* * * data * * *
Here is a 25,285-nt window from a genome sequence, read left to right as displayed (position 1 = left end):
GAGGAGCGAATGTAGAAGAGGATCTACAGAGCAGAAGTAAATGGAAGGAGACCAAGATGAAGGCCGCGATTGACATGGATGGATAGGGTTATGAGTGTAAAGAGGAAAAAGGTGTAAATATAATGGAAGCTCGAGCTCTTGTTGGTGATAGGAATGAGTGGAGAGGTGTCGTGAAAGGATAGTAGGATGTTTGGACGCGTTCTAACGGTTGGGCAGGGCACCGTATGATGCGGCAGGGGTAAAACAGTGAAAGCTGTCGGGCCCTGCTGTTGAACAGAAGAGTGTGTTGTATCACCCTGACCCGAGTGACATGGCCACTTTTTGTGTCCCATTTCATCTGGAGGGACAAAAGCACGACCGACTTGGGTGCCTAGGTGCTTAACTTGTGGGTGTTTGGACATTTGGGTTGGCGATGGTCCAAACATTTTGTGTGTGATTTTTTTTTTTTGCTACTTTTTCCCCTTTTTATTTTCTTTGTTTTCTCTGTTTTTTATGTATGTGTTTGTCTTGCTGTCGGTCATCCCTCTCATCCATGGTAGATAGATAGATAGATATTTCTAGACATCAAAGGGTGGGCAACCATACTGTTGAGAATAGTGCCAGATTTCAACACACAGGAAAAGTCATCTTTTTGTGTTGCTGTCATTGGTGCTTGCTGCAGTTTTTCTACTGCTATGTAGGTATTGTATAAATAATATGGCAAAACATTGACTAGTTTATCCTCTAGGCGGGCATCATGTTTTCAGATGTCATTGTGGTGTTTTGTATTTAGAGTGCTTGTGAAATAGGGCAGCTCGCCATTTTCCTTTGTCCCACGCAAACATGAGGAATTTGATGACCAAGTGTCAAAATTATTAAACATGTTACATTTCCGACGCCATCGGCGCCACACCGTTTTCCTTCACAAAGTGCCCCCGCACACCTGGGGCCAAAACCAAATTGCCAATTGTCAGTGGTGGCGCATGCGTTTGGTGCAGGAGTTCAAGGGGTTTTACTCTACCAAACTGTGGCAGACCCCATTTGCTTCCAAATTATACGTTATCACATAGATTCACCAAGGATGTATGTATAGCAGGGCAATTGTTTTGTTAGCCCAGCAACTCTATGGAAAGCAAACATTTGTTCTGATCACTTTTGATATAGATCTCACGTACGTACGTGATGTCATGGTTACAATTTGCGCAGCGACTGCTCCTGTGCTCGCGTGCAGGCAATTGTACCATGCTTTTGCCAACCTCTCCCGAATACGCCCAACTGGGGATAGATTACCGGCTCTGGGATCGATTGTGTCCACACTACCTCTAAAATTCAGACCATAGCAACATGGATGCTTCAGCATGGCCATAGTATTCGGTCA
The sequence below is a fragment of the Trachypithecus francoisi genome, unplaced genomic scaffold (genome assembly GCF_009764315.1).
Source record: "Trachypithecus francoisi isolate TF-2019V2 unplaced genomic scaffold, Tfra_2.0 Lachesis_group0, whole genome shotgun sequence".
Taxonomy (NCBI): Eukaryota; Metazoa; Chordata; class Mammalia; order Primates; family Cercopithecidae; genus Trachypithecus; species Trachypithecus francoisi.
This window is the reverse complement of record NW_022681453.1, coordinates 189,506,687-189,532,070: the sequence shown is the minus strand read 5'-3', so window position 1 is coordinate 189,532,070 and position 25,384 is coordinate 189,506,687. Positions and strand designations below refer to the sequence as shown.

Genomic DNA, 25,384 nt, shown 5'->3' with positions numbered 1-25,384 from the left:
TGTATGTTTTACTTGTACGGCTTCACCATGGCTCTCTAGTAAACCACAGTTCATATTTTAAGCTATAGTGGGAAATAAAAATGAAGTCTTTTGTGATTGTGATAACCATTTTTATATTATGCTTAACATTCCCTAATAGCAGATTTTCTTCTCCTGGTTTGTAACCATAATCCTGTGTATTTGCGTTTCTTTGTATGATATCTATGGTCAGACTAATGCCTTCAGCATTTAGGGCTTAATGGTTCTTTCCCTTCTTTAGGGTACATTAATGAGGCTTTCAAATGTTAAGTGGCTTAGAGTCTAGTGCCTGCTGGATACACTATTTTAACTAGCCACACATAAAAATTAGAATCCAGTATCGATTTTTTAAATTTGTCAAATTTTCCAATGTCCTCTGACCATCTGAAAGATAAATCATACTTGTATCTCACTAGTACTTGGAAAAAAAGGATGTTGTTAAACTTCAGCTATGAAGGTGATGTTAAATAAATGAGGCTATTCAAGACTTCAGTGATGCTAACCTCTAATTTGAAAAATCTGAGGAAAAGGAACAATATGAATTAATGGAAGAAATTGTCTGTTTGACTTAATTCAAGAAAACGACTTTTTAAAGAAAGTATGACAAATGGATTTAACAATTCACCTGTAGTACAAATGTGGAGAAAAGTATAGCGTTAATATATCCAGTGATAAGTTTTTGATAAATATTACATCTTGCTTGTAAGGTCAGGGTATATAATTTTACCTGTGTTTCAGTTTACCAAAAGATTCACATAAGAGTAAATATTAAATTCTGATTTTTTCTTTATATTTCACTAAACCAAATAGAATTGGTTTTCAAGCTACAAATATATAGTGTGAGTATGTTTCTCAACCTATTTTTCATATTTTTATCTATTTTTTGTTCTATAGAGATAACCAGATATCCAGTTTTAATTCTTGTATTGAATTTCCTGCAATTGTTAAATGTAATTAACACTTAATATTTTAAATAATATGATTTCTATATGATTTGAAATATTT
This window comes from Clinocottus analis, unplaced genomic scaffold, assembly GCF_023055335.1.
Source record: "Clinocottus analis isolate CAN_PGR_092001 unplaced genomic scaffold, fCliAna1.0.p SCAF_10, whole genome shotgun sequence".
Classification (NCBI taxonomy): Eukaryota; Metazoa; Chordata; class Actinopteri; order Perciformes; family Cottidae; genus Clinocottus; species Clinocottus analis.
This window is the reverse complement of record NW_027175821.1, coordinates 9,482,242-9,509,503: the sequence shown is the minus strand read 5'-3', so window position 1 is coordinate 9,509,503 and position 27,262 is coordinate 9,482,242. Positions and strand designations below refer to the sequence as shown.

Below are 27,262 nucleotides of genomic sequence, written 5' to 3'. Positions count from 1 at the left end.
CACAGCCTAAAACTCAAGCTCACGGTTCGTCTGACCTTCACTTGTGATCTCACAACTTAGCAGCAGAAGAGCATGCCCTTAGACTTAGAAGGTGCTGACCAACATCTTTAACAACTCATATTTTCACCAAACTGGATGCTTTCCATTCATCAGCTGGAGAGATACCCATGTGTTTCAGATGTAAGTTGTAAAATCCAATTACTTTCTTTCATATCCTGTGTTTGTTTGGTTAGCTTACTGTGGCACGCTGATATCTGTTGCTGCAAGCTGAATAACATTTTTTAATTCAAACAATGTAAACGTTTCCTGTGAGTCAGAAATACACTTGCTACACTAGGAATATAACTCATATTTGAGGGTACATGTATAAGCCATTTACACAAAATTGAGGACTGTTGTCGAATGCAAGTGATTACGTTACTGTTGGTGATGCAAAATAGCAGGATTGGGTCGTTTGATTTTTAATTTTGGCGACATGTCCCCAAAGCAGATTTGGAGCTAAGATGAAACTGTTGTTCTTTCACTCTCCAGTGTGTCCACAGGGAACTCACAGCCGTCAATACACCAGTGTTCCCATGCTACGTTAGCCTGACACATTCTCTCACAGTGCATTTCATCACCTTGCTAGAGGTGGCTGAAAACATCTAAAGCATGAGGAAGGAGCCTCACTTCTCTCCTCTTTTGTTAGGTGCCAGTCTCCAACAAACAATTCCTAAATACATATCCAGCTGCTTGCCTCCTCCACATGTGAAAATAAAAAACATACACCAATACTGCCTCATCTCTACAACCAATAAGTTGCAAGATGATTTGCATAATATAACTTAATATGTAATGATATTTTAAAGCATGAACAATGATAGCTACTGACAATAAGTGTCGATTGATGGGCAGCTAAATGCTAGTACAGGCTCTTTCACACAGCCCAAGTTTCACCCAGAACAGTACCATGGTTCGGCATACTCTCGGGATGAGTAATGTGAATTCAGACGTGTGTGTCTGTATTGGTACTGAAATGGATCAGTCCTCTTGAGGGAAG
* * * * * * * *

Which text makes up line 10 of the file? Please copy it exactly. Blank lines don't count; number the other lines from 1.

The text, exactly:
Source record: "Clinocottus analis isolate CAN_PGR_092001 unplaced genomic scaffold, fCliAna1.0.p SCAF_10, whole genome shotgun sequence".